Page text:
The second hangover started with a lovely dinner with Ginny (my buddy during my rescue diver course), Luis (my instructor), Lauren (a divemaster tranee that I bonded with during some ridiculous dives we did together), Lauren’s boyfriend and fellow diver Simon (who is in charge of diving & sailing safety at the University of Tasmania – how cool). After two bottles of wine with dinner we moved to Sama Sama, a great bar with love reggae music every night. We met up with Nico, a delightfully French dive instructor who I also got to know very well (he’s good friends with Luis). Nico is hilarious when he’s had a few Bintang: He and Luis were talking about how instructors aren’t allowed to hook up with their students…at least until *after* the course is over. “No penetration without certification!” cried Nico. Heh heh. Which turned into the diving version of the casting couch: “It should be, ‘No certification without penetration!'” I tried to get him to dance on the bar, but he wasn’t drunk enough.

The following morning (after 8 hours of sleep in 2 days of diving and drinking) at 8 am I began the epic 12-hour journey (boat, mini-van, ferry, mini-van) to make the 100 or so km from Gili T to Sanur. Thank goodness I managed a nap on the ferry, or I would have been wrecked. Today my alarm went off at 6:15 am, and I was on the bus to the dive spot by 7. We did two lovely dives near the village of Candidasa. Tomorrow we go to Manta Point (where I’m 85% assured to see at least one manta) and then a dive off the nearby island of Nusa Pendia. And then that’s it! Sniff. Tuesday it’s off to Bangkok via Kuala Lumpur, one night in BKK, and the <gasp> back to NYC. Christ amighty.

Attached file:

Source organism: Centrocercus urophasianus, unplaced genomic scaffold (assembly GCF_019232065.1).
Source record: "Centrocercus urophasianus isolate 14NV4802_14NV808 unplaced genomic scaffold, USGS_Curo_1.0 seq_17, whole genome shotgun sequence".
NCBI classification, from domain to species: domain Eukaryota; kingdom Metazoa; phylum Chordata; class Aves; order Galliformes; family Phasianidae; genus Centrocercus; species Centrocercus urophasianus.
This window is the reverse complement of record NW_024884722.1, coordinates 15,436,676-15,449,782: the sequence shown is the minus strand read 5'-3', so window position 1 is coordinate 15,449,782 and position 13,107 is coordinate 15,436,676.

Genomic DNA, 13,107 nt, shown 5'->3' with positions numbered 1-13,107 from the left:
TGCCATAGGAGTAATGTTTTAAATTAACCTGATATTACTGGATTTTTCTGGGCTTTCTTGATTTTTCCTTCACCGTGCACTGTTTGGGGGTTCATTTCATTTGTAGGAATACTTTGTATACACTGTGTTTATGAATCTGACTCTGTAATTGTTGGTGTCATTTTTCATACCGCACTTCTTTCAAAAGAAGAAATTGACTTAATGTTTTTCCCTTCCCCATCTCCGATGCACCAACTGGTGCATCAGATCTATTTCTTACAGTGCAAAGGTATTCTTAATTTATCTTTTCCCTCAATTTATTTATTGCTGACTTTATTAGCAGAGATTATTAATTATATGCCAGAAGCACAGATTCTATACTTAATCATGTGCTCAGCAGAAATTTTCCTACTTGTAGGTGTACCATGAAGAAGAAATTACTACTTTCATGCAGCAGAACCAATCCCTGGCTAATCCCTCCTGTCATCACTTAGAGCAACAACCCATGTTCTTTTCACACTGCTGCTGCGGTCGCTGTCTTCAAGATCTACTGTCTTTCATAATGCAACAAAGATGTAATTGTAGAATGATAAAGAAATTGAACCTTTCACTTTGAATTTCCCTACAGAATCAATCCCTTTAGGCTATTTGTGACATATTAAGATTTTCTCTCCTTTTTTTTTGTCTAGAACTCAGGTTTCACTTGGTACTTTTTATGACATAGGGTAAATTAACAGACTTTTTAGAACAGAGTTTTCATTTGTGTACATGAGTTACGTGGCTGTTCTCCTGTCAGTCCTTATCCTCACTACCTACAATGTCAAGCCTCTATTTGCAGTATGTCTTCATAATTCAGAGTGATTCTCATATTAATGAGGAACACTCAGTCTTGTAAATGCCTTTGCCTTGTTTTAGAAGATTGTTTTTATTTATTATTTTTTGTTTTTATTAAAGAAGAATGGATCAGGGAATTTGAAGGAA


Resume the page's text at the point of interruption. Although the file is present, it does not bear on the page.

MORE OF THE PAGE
And then…who knows? I know many of you don’t want to hear this, but after this trip I think it’s pretty unlikely that I’m staying in New York. There’s this whole other world and life beyond the myopic, ego-driven worlds of New York and the “internet industry.” I find this other world a lot more interesting, and I think *it* likes *me* better, too.

But let’s not think too hard about that until at least Friday, shall we?

A strange sight indeed…

Yesterday evening I witnessed the strangest sight of my trip so far: Pat Guiney drinking beer and eating steak at Scallywag’s restaurant here on Gili T.

OK, so maybe it wasn’t him. But all the signs were there: blinding white skin, heavily thinning, buzz-cut red hair, greenish khaki t-shirt, dark shorts, and (this was the kicker) dark socks and dark leather shoes. On an 85-degree evening in a place where the few people who *are* wearing shoes don aged flip-flops. The guy stuck out like…well, like Pat Guiney at the beach. I was very tempted to say hello and ask him if he was a long lost Guiney, but I decided not to disturb him. I’ll just wait a few weeks and say hello to the real PG.

(You probably have to know PG to think any of this is at all amusing. And even then…)

Anyway, I’m sitting in the internet cafe trying to catch up on my photo-uploading. I’m barely through the first few days of Myanmar – two countries and about a month ago! I’m hoping to get caught up in the next few days….

The Rescue Diver course is a lot of work but tons of fun. There’s a lot of silly role-playing for my classmate and me. For instance, I play “distressed diver” and she saves me, and then she plays “unresponsive/nonbreathing diver” and I save her. I drowned her a few times in the pool yesterday (oops), and all our shouting (“help! help!” or “diver diver! inflate your BCD! grab on to the buoy!” etc.) provided entertainment for the divemaster trainees and other Blue Marlin customers nearby. I can now assure you that it is extremely hard to give rescue breaths (think CPR) in deep water with all your gear on, while towing the diver to safety *and* trying to remove her and your gear so you can exit the water when you get to the boat/shore. All while making sure you give a rescue breath every 5 seconds. We’ll see how I do tomorrow, when we do it “live” in the open water for my final exam.

Yipes gotta run meet Ginni (my classmate) for dinner. L8r.